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Crazy elk


Dec 23, 2000
This is one crazy elk skull hanging in one of my labs. If you can imagine what it would look like on a live animal, all the points would be pointing back. The really strange thing is that it's very symmetrical, even down to the crazy little twisted points.


Ya think he may have tied in with a little high voltage at one time?
That's an awsome rack man. You don't see too many like that one. Makes ya wonder what the deal was.
Have any ideas on that?
That is pretty cool. Maybe it is proof that mule deer and elk are able to inter-breed.

Since this is your lab, is this elk something you created in a test tube?

Looks like you have some other stuff in the deadroom?
Raybow, I have no idea what may have caused it, but I'm going to check around.

Mtmiller, I should have said that it's a lab I work in, not "my" lab.
Who knows, maybe it did come from a test tube.
Yep, there's a LOT of dead stuff on the wall in this particular lab, including many from Africa (note cape buff to right of elk).

Funter, I've never heard of Pierre Davis deer. Is there a more common name? This skull has tooth sockets for canine teeth. I'm unaware of any deer with antlers this large that have canines (many forms with reduced or no antlers have canines).


They might also be called red deer.They originated in china and were taken to europe by a priest named Pierre David.The antlers I saw on the show hunting 101 or 201 looked a lot like that one.I will try to find a picture of one and post it.
No not red deer,could well be a pierre davids deer tho from China, I have only seen one set of antlers and I think from memory they do have tusks like muntjac deer.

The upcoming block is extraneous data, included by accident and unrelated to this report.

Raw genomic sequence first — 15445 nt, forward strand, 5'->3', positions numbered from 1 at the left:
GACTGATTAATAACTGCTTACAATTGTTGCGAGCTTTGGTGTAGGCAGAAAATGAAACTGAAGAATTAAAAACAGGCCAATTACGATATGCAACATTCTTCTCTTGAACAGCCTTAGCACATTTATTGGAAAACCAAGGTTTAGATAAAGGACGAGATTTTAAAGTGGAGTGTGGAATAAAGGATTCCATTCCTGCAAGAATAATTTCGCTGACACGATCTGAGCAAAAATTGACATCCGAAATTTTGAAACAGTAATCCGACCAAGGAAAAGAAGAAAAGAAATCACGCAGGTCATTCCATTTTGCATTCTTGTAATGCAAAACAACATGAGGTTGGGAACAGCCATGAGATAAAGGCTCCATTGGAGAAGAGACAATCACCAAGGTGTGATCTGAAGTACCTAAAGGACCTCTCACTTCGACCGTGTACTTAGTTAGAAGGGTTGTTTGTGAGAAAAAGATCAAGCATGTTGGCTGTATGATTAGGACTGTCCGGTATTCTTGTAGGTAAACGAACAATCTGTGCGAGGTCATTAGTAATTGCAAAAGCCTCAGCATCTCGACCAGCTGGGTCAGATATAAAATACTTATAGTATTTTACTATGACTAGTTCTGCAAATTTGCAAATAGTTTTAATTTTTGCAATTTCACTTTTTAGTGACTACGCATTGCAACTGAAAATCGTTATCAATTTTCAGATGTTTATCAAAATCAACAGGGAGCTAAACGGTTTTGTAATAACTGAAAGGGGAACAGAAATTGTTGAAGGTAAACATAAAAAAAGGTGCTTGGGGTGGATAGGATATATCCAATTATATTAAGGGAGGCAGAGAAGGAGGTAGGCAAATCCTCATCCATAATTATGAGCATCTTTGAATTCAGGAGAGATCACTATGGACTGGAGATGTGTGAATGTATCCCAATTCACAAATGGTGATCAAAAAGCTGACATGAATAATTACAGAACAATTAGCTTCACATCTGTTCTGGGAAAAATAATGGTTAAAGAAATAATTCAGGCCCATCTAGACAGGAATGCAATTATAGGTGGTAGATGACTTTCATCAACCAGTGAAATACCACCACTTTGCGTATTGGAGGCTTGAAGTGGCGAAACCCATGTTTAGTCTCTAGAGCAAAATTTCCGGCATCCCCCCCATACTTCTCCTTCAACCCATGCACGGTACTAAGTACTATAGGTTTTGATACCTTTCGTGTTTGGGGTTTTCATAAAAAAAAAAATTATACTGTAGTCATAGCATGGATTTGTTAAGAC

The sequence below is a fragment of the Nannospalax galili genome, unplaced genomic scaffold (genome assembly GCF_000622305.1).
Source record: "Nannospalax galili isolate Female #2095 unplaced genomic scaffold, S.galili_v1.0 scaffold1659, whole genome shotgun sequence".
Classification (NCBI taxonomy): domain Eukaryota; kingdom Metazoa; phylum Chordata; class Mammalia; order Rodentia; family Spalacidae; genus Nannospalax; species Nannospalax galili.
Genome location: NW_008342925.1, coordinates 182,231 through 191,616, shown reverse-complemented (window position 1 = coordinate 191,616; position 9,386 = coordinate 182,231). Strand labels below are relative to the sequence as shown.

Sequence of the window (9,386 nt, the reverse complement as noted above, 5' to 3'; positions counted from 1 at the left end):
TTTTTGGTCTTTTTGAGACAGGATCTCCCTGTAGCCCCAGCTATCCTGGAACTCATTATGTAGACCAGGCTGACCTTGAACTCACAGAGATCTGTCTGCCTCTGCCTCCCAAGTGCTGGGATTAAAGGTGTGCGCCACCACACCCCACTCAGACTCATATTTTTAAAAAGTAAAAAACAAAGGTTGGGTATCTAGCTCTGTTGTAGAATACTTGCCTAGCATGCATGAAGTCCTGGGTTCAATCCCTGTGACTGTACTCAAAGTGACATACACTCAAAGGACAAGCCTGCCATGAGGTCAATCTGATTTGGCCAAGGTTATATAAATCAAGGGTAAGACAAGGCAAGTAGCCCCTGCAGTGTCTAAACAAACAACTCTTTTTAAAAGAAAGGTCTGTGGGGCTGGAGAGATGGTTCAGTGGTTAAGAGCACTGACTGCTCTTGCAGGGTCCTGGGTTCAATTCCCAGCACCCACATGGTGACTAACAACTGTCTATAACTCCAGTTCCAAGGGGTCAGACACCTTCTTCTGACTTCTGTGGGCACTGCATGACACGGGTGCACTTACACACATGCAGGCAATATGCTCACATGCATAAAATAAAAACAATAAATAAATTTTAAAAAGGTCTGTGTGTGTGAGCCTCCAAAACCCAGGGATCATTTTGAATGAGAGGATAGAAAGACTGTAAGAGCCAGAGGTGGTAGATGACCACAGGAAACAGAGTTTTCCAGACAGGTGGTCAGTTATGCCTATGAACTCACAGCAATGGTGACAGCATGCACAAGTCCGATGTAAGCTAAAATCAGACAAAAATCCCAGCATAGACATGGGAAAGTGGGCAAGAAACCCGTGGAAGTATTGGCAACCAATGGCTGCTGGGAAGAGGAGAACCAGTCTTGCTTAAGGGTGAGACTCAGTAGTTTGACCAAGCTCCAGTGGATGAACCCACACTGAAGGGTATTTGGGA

Funter, here you go. You were right. Interesting looking animal. Too bad they only exist in captivity now.


Asian deer, Elaphurus davidianus, known only in a semidomesticated state. It has a bulky, donkeylike body, reaching a shoulder height of nearly 4 ft (120 cm), with a tufted tail longer than that of any other deer. It is tawny red with white underparts and a white ring around each eye. Its hooves are very broad. It has curious antlers, with irregularly branching front prongs and usually straight posterior prongs. The antlers may reach 3 ft (90 cm) in length. E. davidianus came to the attention of Westerners in 1865, when it was observed by the missionary Père Armand David in the gardens of the Chinese emperor, near Beijing. Several specimens were sent to Europe, where they flourished in captivity; those remaining in China all perished during the Boxer Uprising. After World War II, breeding stock from England was distributed to the world’s zoos, and in 1960 the species was reestablished in China. The natural habitat of this deer is unknown, but it is believed to have inhabited the swampy plains of China until it was displaced by agriculture. It is classified in the phylum Chordata, subphylum Vertebrata, class Mammalia, order Artiodactyla, family Cervidae.

See B. Beck and C. Wemmer, The Management and Biology of an Extinct Species: Père David’s Deer (1983).

All the info and the actual rack is very cool and would be a trophy in most any ones room!!!

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